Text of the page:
The following examples show the performance of three HPC scientific applications on an SGI Altix 3000 system running Linux. These examples are FASTA for bioinformatics, Gaussian for computational chemistry and STAR-CD for computational fluid dynamics. All testing was conducted by SGI.
FASTA Bioinformatics Example
Although biochemistry and computational biology have existed since the mid-1980s, bioinformatics is a fairly new scie.pngic realm, made possible by the convergence of data-intensive life sciences research, laboratory-automation technologies and the development of computer databases and algorithms that can rapidly organize, process and distribute enormous quantities of data. Bioinformatics is used to help bring new drugs to market faster, prevent genetic disease, develop disease- or drought-resistant crops, extend the shelf life of food, find alternatives to petroleum and create foods of the future that will help manage cholesterol or prevent cancer.
Sequence database searching is among the most critical areas of bioinformatics due to the rapidly growing volume of publicly available biological data. Classical algorithms like Smith-Waterman (T. F. Smith and M. S. Waterman, 1981, Journal of Molecular Biology 147:195-197) provide the most rigorous way to search biological databases for local sequence similarities. However, Smith-Waterman is computationally demanding, so parallelization is extremely important for making this algorithm efficient. One parallel Smith-Waterman implementation available is the FASTA bioinformatics package (W. R. Pearson, 1991, Genomics 11:635-650).
The Smith-Waterman algorithm from FASTA version 3.4 (ssearch34_t), which is available from the University of Virginia (alpha10.bioch.virginia.edu/fasta), was used to measure parallel performance on a 64-processor SGI Altix 3000 system. Smith-Waterman is parallelized with Pthreads, and the SGI ChemBio Applications team also further tuned the core algorithm to more fully exploit the capabilities of the SGI Altix 3000 system. As a result, the Smith-Waterman algorithm shows close to ideal scaling (dotted line represents ideal scaling) with speedups of approximately 59× when running on 64 processors.
National research laboratories, universities, pharmaceutical and biotechnology companies and chemical companies use computational chemistry applications like Gaussian 98 from Gaussian, Inc. (www.gaussian.com) for research in molecular energies, properties and reactions by modeling very large molecular systems using electronic structure methods.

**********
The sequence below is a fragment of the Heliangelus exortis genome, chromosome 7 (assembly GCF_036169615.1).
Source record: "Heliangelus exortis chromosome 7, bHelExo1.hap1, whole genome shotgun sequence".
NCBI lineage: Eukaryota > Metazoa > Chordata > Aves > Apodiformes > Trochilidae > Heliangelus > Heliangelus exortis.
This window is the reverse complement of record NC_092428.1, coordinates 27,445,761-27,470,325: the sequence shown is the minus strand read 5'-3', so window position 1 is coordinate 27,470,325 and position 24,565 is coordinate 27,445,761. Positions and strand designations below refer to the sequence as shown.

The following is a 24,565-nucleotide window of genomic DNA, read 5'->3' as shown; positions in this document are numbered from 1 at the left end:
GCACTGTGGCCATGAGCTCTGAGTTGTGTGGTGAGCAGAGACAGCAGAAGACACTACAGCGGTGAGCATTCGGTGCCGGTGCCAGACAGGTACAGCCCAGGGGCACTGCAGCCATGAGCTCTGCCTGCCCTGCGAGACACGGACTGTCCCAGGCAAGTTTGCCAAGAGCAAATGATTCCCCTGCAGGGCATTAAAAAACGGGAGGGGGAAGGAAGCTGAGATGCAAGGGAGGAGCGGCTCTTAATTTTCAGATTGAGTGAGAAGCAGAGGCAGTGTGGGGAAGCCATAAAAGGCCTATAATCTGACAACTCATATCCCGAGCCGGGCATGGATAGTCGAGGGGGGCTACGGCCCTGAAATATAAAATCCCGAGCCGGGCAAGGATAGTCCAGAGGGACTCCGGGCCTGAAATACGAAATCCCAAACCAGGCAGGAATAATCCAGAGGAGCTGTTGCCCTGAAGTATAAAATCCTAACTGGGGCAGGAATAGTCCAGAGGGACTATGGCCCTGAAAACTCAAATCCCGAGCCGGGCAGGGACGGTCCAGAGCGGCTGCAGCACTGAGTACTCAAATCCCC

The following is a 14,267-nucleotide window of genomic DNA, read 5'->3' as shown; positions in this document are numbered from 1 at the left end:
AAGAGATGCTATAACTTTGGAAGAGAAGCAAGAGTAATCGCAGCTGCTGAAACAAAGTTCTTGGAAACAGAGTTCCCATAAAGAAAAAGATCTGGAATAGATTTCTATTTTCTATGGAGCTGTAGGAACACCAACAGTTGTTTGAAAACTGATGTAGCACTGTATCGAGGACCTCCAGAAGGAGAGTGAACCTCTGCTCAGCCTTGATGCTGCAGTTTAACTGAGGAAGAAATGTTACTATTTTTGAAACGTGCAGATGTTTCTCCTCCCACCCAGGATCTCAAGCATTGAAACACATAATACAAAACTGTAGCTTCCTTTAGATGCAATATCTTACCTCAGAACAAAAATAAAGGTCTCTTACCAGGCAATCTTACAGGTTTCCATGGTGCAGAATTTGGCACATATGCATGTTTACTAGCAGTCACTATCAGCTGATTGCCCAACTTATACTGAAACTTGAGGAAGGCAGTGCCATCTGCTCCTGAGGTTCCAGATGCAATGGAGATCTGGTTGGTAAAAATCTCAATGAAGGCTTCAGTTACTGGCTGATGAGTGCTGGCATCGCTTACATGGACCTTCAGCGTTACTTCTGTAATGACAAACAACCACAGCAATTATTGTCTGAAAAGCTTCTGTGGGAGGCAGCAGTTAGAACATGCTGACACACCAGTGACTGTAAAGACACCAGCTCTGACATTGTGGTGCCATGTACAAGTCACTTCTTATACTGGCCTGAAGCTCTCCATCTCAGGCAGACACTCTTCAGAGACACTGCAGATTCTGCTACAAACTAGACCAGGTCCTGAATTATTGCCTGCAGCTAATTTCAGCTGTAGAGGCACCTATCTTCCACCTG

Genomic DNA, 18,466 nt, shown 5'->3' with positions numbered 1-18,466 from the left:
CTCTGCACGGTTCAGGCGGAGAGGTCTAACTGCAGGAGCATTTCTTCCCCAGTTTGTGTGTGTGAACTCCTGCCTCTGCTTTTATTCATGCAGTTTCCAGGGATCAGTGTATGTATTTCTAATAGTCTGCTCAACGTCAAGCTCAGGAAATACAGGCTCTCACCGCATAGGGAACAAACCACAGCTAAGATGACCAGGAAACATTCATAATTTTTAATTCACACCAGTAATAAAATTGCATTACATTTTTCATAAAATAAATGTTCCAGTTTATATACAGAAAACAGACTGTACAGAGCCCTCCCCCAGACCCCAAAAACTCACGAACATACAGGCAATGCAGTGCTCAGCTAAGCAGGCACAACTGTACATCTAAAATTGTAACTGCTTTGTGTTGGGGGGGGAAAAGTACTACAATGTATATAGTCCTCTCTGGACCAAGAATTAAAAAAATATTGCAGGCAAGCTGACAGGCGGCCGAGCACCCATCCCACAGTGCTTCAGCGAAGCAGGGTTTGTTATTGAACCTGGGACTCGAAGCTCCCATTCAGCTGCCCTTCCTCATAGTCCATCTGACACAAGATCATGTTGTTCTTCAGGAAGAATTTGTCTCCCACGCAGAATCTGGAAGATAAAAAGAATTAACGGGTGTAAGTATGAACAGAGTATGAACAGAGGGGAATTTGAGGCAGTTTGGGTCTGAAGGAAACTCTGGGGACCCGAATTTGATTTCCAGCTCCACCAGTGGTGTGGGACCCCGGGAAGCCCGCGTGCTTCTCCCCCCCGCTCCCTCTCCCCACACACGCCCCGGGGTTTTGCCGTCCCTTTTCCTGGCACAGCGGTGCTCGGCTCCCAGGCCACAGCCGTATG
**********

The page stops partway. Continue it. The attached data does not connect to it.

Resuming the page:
In Figure II, the parallel scaling of Gaussian 98 on a widely used test from Gaussian's QA-suite is shown using an early prototype SGI Altix 3000 system and an earlier version of the Intel compilers targeting Itanium processors rather than Itanium 2 processors. The case corresponds to a Force calculation of the Valynomycin molecule (C54H90N6O18), using Density Functional Theory. The graph shows the parallel speedups for this test case; the labels are the elapsed times in seconds. Even with the early tools and system versions used, the time to perform this calculation is reduced from about 4.5 hours to only 25 minutes when using 20 processors on an SGI Altix 3000 system.
STAR-CD Computational Fluid Dynamics Example
Computational fluid dynamics (CFD) is used in many traditional industries such as automotive, aerospace and power generation. STAR-CD from Computational Dynamics Limited (www.cd-adapco.com) is one of the CFD technology leaders for fluid flow analysis. It can assist a CFD user from initial fundamental design, through parametric studies to optimization, using its advanced physical models and its ability to handle complex geometry using unstructured meshes. STAR-CD runs on all leading UNIX and NT platforms. Its parallel form, STAR-HPC, runs on shared-memory multiprocessor servers, massively parallel systems and clusters of workstations. STAR-HPC uses the MPI library to achieve a high degree of scalability. Using a prerelease version of STAR-CD on an SGI Altix 3000 system with the “Model A Class Dataset” for modeling turbulence flow on an automobile, Linux again demonstrates excellent processor scaling up to 64 processors based on early performance runs. According to published results at www.cd-adapco.com/support/bench/aclass.htm as of early November 2002, Linux even scaled better than two proprietary operating systems: Hewlett-Packard's HP-UX and IBM AIX.